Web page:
AFFORDABLE CARE ACT

‘Obamacare’ here to stay, despite rollout problems

 
 
REID
REID

joy-ann.reid@nbcuni.com

As the media crisis over Obamacare unfolded and untold thousands of Americans were unable to log onto Healthcare.gov — and more important, potentially hundreds of reporters were unable to pretend to sign up for healthcare — a bizarre routine took hold in Washington.

Republicans, who almost to a person believe there should be no subsidized health insurance, took turns, in front of TV cameras and in committee hearings, denouncing the delays in Americans being able to obtain subsidized health insurance.

Worse, declared the opposition party, Americans who currently purchase insurance in the individual market, which anyone who has used these products understands to be the most expensive and least durable form of health insurance, might not be able to keep their cruddy plans, because those plans don’t offer such liberty killers as free health screenings, an end to payout caps or a prohibition on barring people with pre-existing conditions. Shame on the Obama administration for offering those people generous federal subsidies to switch to a plan that gives them these things without a monstrous deductible.

Funny that none of the conservative umbrage has been reserved for the 8 million or so Americans who really won’t be able to access the Affordable Care Act, not because of a glitchy website, but because their own governors and legislators, all Republican, refuse to accept the federally funded expansion of Medicaid. Perhaps that particular moral outrage could get some play if a few reporters could fake sign up for the state-based program for the working poor.

Dave Camp, the Ways and Means Committee chair, used Tuesday’s grilling of Medicare administrator Marilyn Tavenner to engage in a little “truthiness,” declaring that, “While the (ACA website) can eventually be fixed, the widespread problems with Obamacare cannot.”

And therein lies the rub.

Republicans understand that, like every version of Windows, my junky cable service or the umpteenth series of the iPhone, the “Obamacare” website will eventually work as it’s supposed to, or at least as well as any 1-800-FLOWERS on Mother’s Day, which has become the GOP’s gold standard for the way the interwebs should be. Their problem is with the existence of the law itself, which they have tried with state lawsuits that went all the way to the Supreme Court, 44 useless votes in the House of Representatives and a nasty government shutdown to overturn.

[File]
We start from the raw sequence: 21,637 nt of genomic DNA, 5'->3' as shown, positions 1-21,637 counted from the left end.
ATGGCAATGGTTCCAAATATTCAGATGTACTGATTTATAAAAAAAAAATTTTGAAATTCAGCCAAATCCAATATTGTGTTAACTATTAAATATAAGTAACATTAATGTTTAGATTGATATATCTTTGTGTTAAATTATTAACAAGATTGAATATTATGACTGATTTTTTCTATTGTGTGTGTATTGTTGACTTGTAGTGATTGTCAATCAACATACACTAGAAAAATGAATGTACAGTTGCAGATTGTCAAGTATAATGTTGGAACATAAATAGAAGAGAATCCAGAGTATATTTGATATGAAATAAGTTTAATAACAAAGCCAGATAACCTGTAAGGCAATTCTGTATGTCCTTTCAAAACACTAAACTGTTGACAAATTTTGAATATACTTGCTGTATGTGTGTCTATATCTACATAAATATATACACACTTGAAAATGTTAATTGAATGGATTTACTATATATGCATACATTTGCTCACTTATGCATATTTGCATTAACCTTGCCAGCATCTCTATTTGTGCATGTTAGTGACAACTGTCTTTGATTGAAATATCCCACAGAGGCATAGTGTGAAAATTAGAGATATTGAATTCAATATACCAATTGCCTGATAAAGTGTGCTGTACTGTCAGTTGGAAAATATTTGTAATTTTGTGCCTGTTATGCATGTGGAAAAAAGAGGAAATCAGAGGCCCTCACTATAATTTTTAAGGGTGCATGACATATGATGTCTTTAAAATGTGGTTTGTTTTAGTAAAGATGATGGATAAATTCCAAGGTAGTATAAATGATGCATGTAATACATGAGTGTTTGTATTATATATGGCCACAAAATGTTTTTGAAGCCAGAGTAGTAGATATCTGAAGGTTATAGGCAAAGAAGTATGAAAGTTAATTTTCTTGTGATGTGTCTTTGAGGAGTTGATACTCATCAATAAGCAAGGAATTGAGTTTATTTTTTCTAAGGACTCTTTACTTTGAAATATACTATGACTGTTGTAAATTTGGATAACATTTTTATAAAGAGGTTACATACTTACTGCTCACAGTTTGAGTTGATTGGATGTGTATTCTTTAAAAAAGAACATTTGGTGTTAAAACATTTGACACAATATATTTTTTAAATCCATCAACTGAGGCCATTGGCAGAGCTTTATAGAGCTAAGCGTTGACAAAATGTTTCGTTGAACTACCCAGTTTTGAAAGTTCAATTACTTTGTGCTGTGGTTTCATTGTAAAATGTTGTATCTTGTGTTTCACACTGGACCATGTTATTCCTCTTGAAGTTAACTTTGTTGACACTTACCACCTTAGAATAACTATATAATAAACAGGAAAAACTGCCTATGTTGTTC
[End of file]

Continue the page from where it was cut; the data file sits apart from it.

All of those efforts failed. The real fear among Republicans, who rammed through their own entitlements expansion, Medicare Part D, on a party-line vote, followed by a very glitchy rollout, is that — like Medicare (Part D included) and Social Security — Obamacare is here to stay. Of course, Part D was a pander to elderly voters, while the ACA disproportionately helps younger and browner Americans.

Paul Ryan has come closest to the bottom line, explaining the conservative fear that once people, and states, get used to the federal subsidies in healthcare, it will be impossible for future Congresses to take them away. Subsidized individual health insurance will come to be seen as a true “entitlement,” offering budget-whacking conservatives fewer items to whack.

And such notions as the right to be insured regardless of pre-existing condition; free mammograms and other preventive screenings; the ability of young people to remain on their parents’ insurance up to age 26; and the requirement that insurance companies spend 80 percent of their budgets on healthcare will become embedded in the public consciousness. That will make it all but impossible for those benefits to be withdrawn, even by the powerful will of the market.

According to the best estimates of the Department of Health and Human Services, more than 700,000 Americans have signed up for health coverage, though it’s unknown how many have been enrolled.

Kathleen Sebelius, who runs HHS, apologized to the country on Wednesday, and the administration deserves no high fives for the IT crack-up. But working with a budget that was too small and a self-imposed Oct. 1 deadline, the contractor and agency-made problems are not exactly unprecedented.

As Rep. Camp said, eventually the site will be fixed. The state-run exchanges are chugging along. And despite the ongoing desperation of the opposition party, Obamacare will still be around.

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